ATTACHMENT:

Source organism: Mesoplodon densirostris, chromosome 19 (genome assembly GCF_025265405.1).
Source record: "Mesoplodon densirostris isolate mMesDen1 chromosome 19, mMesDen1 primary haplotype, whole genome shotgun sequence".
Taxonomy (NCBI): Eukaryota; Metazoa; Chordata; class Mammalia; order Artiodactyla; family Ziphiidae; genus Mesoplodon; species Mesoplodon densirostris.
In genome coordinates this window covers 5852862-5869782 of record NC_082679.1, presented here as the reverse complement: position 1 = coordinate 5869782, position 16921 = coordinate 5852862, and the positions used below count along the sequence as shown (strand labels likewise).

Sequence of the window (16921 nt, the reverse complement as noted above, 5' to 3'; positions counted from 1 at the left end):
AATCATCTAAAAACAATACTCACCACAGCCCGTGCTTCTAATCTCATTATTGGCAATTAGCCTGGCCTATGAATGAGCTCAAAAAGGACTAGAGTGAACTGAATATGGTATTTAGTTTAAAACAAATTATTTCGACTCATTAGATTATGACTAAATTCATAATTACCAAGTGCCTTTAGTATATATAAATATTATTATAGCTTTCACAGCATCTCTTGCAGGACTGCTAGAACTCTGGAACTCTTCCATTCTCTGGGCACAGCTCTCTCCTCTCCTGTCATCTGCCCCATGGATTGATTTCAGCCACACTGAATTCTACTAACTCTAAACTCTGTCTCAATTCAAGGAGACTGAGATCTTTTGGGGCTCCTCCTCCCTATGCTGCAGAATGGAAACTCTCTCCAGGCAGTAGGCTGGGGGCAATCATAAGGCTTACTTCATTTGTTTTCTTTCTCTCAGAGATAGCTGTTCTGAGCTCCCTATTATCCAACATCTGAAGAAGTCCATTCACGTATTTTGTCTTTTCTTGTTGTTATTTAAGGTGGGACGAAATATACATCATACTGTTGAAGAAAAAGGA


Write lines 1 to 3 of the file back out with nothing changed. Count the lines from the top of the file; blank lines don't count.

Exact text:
Source organism: Mesoplodon densirostris, chromosome 19 (genome assembly GCF_025265405.1).
Source record: "Mesoplodon densirostris isolate mMesDen1 chromosome 19, mMesDen1 primary haplotype, whole genome shotgun sequence".
Taxonomy (NCBI): Eukaryota; Metazoa; Chordata; class Mammalia; order Artiodactyla; family Ziphiidae; genus Mesoplodon; species Mesoplodon densirostris.